This requires the let-alist package available on the GNU ELPA (built-in in 25.1).

I have the following macro:

(defmacro sx-assoc-let (alist &rest body)
  (declare (indent 1) (debug t))
  (require 'let-alist)
     (sx--ensure-site ,alist)
       `(let-alist ,alist ,@body))))

For some reason, the two forms don't evaluate as equal, but when I evaluate them separately they do indeed 'show' the same thing.

(equal `(progn (sx--ensure-site data)
           '(let-alist data .test)))
         '(sx-assoc-let data .test)))

What is going on here?


It's not a bug, it's a feature.

Why it happens

let-alist takes its first argument (the alist) and stores it in an uninterned symbol (generated by make-symbol). This is just a standard practice of macros to avoid evaluating arguments multiple times, because they need to be referenced multiple times.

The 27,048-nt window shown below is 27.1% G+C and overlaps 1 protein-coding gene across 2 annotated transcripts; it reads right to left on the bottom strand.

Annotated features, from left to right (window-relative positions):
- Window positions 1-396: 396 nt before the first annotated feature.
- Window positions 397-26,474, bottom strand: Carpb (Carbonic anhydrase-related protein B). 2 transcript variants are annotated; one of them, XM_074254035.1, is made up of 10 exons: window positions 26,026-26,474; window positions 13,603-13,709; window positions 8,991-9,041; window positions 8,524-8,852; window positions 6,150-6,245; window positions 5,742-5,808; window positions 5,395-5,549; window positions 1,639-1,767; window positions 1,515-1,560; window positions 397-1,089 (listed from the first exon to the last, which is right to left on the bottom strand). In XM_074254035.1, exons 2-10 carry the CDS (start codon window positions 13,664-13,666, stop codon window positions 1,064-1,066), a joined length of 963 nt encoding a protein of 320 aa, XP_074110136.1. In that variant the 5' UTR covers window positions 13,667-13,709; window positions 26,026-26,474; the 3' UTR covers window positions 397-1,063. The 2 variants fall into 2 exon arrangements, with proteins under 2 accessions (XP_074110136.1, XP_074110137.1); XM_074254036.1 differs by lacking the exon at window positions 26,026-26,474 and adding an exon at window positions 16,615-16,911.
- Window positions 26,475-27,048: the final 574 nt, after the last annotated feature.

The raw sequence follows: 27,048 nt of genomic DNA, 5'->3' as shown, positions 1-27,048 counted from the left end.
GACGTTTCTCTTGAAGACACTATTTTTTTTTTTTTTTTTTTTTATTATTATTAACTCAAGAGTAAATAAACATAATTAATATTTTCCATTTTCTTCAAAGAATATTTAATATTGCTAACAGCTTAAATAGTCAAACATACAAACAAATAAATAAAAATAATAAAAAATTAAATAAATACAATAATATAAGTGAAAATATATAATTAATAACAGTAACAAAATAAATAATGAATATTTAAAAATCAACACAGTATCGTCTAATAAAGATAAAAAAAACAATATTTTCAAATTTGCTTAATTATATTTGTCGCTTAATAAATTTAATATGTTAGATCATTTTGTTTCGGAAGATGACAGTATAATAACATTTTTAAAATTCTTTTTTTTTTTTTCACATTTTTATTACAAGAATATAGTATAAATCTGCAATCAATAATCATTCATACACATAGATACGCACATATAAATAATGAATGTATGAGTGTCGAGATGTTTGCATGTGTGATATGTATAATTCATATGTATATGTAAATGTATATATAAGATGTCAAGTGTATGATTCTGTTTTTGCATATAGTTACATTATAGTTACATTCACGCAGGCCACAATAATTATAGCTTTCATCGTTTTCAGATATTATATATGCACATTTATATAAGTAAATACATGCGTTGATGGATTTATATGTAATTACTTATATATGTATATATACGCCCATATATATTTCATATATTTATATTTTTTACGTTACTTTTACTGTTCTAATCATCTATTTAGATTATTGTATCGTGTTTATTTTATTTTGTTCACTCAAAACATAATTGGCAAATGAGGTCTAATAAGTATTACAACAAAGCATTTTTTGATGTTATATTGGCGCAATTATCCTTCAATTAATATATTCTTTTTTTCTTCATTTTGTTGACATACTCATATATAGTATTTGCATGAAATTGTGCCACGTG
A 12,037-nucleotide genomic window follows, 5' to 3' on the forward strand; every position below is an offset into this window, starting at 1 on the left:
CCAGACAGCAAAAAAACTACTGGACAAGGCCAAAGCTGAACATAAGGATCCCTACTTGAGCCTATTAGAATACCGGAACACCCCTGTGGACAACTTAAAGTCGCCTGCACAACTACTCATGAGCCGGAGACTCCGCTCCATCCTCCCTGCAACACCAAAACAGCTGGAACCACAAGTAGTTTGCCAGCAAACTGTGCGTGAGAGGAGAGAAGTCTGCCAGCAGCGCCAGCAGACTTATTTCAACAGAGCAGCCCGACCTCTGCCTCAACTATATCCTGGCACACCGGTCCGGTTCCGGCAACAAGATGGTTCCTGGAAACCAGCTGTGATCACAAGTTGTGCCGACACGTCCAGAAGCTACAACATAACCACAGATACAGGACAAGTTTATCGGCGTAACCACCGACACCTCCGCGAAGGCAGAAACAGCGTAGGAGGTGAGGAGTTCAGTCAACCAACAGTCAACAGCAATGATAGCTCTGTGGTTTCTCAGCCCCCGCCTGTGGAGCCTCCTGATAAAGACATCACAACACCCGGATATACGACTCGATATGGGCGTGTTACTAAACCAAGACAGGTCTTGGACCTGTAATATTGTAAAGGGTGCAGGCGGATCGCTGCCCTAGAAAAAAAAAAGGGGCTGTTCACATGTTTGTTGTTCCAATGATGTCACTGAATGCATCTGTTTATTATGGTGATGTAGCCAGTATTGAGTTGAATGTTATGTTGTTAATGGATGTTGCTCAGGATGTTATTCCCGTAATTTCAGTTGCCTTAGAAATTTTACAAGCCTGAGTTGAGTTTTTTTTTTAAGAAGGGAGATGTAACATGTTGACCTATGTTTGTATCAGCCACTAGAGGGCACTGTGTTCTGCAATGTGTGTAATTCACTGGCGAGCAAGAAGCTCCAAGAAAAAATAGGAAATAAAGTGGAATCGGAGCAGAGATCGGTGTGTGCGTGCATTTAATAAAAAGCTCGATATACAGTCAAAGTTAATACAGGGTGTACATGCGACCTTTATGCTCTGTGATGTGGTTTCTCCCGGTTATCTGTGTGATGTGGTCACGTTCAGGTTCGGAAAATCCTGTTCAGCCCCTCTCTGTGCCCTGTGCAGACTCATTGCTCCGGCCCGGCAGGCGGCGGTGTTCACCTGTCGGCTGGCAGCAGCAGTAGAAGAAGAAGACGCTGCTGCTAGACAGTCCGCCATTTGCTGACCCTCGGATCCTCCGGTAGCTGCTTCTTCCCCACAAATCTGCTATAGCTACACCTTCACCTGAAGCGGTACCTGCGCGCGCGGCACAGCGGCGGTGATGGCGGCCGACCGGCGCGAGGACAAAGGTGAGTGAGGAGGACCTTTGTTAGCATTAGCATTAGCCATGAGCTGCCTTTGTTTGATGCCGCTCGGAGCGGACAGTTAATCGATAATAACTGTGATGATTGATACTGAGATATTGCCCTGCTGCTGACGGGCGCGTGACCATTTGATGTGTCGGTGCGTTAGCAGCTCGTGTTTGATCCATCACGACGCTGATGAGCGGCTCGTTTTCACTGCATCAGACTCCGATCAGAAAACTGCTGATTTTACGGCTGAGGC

The side-effect of this is that no two expansions of let-alist will ever be equal (because each one contains a unique symbol), so your test fails.

How to avoid this

The way to fix this (which I use when testing let-alist specifically) is to override make-symbol in the tests:

(cl-letf (((symbol-function 'make-symbol) (lambda (x) 'alist-symbol)))
  (should ...))

This should ensure make-symbol always returns the same thing.


This is really a testament that you should test behavior, not implementation. It doesn't matter what sx-assoc-let expands to, as long as it returns the right values. You may want to get rid of that test entirely, in place of tests that just verify the return value of .variables.

  • I did see that in the changelog :) Testing the behavior rather than the form itself is actually exactly what I ended up doing. Dec 31 '14 at 13:14

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